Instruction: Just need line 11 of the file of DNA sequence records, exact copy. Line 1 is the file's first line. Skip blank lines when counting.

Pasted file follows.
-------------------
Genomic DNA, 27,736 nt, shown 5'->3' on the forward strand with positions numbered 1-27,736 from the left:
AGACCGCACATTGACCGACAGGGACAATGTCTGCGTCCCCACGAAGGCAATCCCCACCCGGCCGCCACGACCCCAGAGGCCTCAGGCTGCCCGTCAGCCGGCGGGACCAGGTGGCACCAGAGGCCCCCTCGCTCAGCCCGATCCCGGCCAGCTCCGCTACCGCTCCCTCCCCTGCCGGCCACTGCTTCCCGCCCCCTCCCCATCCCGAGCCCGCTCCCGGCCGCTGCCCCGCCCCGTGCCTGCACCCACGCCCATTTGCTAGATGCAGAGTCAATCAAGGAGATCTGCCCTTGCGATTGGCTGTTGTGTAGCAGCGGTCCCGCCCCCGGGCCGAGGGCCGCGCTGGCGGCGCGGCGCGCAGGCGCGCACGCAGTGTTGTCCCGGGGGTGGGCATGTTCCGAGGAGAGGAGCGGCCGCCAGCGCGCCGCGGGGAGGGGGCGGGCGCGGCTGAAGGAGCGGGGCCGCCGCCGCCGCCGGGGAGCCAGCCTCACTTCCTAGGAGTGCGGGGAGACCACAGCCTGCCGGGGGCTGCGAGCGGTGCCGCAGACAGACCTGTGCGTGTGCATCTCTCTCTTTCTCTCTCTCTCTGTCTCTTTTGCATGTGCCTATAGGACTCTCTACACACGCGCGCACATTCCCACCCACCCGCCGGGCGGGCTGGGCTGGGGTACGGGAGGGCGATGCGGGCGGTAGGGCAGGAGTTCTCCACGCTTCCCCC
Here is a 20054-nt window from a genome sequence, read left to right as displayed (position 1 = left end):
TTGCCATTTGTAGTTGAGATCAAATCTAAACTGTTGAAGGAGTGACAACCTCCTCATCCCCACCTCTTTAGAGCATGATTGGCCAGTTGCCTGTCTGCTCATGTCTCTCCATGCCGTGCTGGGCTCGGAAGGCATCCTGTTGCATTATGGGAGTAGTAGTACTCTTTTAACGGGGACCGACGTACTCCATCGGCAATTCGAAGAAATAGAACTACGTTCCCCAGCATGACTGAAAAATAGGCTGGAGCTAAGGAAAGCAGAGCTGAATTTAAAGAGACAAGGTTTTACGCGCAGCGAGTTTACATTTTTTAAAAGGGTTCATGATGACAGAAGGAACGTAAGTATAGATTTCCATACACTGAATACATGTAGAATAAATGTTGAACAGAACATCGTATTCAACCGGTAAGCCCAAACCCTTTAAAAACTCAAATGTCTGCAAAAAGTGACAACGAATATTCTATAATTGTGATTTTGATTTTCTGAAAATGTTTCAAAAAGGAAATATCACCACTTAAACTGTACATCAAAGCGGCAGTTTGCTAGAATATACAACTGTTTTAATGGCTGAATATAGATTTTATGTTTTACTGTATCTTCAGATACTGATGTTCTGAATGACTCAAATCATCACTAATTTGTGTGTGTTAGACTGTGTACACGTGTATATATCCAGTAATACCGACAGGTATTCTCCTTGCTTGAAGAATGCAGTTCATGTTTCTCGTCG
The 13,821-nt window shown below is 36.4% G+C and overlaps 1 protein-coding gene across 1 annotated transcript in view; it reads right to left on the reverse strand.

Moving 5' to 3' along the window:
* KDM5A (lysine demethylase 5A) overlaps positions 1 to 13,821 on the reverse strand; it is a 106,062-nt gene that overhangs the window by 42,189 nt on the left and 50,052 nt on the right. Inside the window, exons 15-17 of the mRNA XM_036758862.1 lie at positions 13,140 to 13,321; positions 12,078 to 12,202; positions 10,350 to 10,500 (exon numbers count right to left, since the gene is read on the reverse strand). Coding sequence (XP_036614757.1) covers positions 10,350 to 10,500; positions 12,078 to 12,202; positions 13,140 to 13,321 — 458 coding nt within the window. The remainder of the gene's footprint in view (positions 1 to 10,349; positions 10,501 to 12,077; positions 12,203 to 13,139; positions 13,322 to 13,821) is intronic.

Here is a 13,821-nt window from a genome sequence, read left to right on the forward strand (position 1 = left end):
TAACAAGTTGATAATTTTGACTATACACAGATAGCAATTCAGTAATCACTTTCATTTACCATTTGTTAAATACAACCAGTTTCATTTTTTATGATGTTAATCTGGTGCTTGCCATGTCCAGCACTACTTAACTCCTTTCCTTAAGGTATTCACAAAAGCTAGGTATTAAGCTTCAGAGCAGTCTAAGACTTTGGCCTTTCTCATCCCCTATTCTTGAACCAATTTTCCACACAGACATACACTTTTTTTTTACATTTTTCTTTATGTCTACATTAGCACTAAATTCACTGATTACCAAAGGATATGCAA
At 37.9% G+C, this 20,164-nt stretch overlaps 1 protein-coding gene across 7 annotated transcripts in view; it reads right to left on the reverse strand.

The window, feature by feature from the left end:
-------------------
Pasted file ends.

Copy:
The window, feature by feature from the left end: